How do I begin to explain how much I disliked Godzilla vs. King Kong? Looking back, I should not be surprised that I hated this movie because of how annoyed I was by one of its predecessors, Kong: Skull Island, in which a bunch of scientists and soldiers just out of the Vietnam War show up on Kong’s island and start destroying things. Just leave King Kong alone!
Godzilla vs. King Kong is a sequel to both Skull Island (2017) and Godzilla: King of the Monsters (2019). I would like to explain the plot to you, but it was so convoluted that I am not sure I followed it. Just know that it stars Alexander Skarsgård, Millie Bobby Brown, and Rebecca Hall. Kyle Chandler is back for about three minutes of reaction shots. There is also a little girl who can talk to King Kong, played by Kaylee Hottle. Things explode. King Kong and Godzilla have a couple of fight scenes which are fine. For some reason, they are trying to return Godzilla to “hollow earth.” It’s a mess.
This movie is a good case study for examining how much backstory a monster really needs. I would argue that a monster needs much less than what the writers try to give him here. I am previously on the record as being very sympathetic to King Kong, but I have to wonder if we are even supposed to consider favoring Godzilla in this movie? How is a lizard without much personality supposed to compete for human hearts against a giant primate?
Furthermore, this historic rivalry is treated as a fact but is so thinly developed that when they do battle it feels pretty insignificant in terms of the mythology. It was much too much exposition for very little payoff, contributing to how overstuffed and also boring the plot of the movie was.
Then there’s the acting, which is pretty bad. I get that the actors were probably responding to a green screen most of the time, but the movie is so heavy on reaction shots and those are pretty awkward and overdone. The best actor in the movie is the giant CGI gorilla. There is something uncomfortably colonial about the little girl, Jia, and her relationship with the scientists and King Kong, but I would much rather watch an entire movie about her teaching him sign language than whatever this movie was supposed to be about.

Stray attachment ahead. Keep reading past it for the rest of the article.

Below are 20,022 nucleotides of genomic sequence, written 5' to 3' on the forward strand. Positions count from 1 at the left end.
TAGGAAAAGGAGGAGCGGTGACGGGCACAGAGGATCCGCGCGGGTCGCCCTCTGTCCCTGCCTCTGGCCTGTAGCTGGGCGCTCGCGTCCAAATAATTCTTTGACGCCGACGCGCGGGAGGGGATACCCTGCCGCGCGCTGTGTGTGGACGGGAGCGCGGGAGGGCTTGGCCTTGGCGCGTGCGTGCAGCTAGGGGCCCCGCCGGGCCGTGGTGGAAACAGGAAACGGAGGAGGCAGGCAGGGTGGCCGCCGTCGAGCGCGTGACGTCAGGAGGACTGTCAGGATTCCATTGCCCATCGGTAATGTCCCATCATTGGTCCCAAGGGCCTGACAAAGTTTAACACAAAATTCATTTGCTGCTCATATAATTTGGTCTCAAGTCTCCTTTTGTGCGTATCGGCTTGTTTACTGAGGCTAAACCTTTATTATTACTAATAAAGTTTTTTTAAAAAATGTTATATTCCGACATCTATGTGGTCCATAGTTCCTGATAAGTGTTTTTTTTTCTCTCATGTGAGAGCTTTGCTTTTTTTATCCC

To me, it all begs the question: do we need monster movies to be about anything? There is actually a subfield of cultural studies that examines monsters and what they tell us about our cultural moment. Generally, I think, yes, monsters are at their best when they tell us something about fear. For example, haunted house stories are really all about the dangers we face in our own homes. The way vampires cross thresholds can be read to symbolize immigration or sexual predation. The mythology behind the titans in this haphazard series of movies is trying to make comments on the relationship between humans and nature, but it is doing so very badly.
In the absence of anything passing for a cohesive narrative, a monster movie should at least deliver on scares or action. Still, this movie fails. There is one fairly interesting fight scene in the middle of the ocean, but otherwise, the effects and the action are pretty dull. I am tempted to give the movie some leeway because it was clearly meant to be watched on a big screen, not a television at home, but I am not sure that a Titanic-sized movie screen would have improved the experience and the snacks would have been much more expensive.
Can we please just leave King Kong happily on his island? Please?
Godzilla vs King Kong is out in theaters and streaming on HBO Max. It was written by Eric Pearson and Max Borenstein and directed by Adam Wingard. It runs 1 hour 53 minutes and is rated PG-13.
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